The Story of Being ‘Looked After’

By William Gilroy and John Hills | Published in Context 94, December 2007, pp.21-23.

Just after Easter I got a phone call out of the blue from a William Gilroy. He reminded me we had had therapy sessions together a few years ago which he had remembered when going through his social services file. He was due to become a father shortly and wanted to have a clearer sense of his past and his identity from those who knew him as a child. He hoped and I didn’t mind the approach, but he thought I might have some helpful remembrances and clues about his story. I was astounded and delighted with his phone call. Few children’s and families workers ever get a chance to get feedback for work often done under the stress of the immediate. You are in truth ‘flying blind’ with less of a clear sense than can be acknowledged that what you are attempting is going to be helpful in the long run.

After William rang, I stretched back into my own memory 16 years on, recalling a nine year old lively, defiant boy with a lot of resilient charm and impudence often concealing sorrow and rejection. I provide child and family therapeutic consultancy to ISP the first of the independent child care agencies in the UK, established in Kent 20 years ago. The work is both to the professional foster carers – a new type of foster carer which Kent County Council social services pioneered in the mid 70’s (and from where ISP was formed) – the child and the child’s network.

We arranged to meet up to talk either side of lunch at ISP Sittingbourne where we used to meet for sessions of therapy. I checked back over my weekly notes I had made of our sessions between 1991 and 1993 to see how far my recollections of William fitted with what he might want to know from me. He was early so we met by chance in the High Street where I was completing an errand. I could still pick out the child’s face I remembered beaming through in the sturdy adult presentation of a young man.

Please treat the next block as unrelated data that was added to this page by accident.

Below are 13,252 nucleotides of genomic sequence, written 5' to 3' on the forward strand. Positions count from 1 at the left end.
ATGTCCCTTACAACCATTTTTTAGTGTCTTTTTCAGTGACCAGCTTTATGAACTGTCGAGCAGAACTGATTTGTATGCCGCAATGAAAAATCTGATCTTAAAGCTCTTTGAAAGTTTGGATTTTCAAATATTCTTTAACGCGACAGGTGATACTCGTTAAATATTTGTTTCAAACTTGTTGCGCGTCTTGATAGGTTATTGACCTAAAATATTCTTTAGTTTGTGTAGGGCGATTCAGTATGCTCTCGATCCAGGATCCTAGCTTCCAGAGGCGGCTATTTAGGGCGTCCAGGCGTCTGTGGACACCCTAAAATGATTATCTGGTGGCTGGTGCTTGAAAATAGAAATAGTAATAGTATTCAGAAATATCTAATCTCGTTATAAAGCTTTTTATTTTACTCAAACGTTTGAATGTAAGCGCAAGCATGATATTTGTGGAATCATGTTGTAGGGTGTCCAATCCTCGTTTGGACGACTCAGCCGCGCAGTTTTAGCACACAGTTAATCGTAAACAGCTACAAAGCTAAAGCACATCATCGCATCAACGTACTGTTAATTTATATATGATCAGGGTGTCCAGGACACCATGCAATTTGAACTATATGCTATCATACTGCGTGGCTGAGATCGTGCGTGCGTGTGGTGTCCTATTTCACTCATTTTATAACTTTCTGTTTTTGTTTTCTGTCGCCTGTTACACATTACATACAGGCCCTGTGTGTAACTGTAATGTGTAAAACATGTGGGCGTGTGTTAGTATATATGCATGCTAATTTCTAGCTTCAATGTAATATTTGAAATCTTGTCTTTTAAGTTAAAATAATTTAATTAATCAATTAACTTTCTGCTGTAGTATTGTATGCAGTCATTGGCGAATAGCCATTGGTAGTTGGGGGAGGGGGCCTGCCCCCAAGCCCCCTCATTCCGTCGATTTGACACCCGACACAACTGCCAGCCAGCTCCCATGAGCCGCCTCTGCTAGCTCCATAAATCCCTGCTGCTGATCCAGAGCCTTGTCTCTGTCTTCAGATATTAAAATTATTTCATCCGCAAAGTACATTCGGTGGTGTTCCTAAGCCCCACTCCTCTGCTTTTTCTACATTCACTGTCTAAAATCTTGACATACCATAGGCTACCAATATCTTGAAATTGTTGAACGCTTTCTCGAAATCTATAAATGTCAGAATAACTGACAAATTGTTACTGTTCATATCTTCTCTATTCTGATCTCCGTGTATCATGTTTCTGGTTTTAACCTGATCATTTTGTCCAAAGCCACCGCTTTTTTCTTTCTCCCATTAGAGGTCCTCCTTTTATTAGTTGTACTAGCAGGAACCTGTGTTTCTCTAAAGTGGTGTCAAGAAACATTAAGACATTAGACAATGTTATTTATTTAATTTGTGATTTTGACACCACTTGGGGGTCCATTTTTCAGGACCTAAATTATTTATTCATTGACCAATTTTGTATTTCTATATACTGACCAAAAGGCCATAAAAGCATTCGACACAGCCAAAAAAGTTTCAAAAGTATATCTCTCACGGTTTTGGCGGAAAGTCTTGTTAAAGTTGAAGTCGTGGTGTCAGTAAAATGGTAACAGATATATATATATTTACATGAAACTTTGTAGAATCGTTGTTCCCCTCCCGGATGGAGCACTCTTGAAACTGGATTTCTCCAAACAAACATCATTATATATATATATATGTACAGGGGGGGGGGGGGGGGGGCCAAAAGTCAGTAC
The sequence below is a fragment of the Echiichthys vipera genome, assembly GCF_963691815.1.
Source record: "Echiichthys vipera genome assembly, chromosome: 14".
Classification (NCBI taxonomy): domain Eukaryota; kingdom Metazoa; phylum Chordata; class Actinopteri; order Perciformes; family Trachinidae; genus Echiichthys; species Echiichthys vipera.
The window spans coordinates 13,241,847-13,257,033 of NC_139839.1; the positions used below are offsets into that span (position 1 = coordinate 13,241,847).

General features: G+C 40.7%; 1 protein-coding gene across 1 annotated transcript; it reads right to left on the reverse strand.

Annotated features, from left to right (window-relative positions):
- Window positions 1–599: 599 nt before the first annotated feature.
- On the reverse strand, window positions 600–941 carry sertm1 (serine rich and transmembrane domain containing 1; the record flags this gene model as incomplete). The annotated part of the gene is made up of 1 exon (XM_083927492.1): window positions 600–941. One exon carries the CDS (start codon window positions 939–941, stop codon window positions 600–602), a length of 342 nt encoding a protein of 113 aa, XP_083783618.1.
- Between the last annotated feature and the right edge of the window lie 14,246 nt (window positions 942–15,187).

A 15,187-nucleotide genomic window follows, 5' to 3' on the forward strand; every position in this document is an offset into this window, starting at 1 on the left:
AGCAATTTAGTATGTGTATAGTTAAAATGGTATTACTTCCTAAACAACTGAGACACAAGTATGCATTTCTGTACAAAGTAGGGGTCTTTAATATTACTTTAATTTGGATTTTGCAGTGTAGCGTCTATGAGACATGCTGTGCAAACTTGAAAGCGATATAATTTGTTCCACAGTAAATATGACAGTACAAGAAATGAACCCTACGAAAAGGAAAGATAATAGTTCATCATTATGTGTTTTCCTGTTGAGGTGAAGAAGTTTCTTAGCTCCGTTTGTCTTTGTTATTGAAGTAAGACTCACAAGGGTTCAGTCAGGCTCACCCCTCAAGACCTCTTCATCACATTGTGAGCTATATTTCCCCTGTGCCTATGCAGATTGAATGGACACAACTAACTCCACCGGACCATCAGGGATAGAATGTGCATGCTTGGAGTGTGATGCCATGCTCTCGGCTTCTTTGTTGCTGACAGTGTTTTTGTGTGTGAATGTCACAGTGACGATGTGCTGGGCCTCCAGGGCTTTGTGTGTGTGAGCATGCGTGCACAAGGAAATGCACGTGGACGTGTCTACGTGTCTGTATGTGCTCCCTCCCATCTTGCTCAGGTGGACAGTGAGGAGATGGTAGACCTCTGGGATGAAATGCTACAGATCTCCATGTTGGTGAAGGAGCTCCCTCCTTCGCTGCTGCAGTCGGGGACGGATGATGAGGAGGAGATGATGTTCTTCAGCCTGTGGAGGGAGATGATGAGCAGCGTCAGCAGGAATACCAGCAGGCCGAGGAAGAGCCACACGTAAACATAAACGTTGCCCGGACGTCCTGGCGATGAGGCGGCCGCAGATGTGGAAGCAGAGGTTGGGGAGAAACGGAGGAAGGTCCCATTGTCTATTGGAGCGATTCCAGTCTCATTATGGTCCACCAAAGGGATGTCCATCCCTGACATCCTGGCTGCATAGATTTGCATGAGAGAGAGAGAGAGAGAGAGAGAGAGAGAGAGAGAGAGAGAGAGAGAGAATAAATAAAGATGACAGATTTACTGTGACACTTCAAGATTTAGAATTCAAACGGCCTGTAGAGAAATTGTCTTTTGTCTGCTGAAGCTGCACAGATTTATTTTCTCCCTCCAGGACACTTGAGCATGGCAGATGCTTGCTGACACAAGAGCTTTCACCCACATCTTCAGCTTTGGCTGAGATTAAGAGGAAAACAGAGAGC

As we talked, the past seemed to merge with the present for both of us. Listening to Will, I soon realised he had given me a privilege granted to children’s workers of glimpsing into a whole life for which, in childhood, we only have a highly partial and undeveloped snapshot. He readily agreed to put part of our conversation ‘on the record’ and this is his story of being ‘looked after’ in the child care system.

At the end of the day you know, it’s the memories…

I remember coming here [to ISP] and it was quite a scary and daunting place to find myself in.

The meetings with you I enjoyed and looked forward to. I’d get up and go and talk to John because you sometimes feel that someone’s on that understanding level. That’s how it was and that’s why the memories I have of you are enjoyable. It helped me out and later on, ‘cos I had all this stuff going on’.

John: Can you say just briefly what happened after you came out of care?

Leaving Care…

Will: It’s sometimes hard when you first leave care because you feel like you’ve just been dumped. It feels like no-one wants to know anymore; they’ve wiped their hands of you. It’s quite hard because it’s you and ‘the big wide world’. When it gets to that situation there is no-one to turn to. There are ways around that, instead … you know … I personally turned to drugs and crime. I didn’t have to because there were so many more opportunities to take. I guess they were the opportunities I chose to take because they were the easy way out.

I always refer to it as ‘the easy way out’ because you don’t have to work when you’re on drugs and drink; you don’t have to worry anymore. When you finally come round you find yourself with a criminal record and it’s hard to get a job. If you do, you have to tell them every single thing that you’ve done in your life. It gets quite embarrassing because, although it was long ago, you have to tell these people this and that about yourself, which is quite personal.

‘Facing Up…’

From what I am now – I’m at University – I kind of wish now more than anything that I had some kind of tardis that could go back; and I could pick up that pencil, stop pissing around and start doing some work. I could have saved myself from doing all that. Eventually there will come a time when you get into so much trouble you end up sitting in a cell somewhere and have to face up to life and how you are. You might realise it or you won’t. I think most people have got half a brain in their head or have some kind of sense realise it before it gets to that stage in their life where they experience prison, drugs and crime.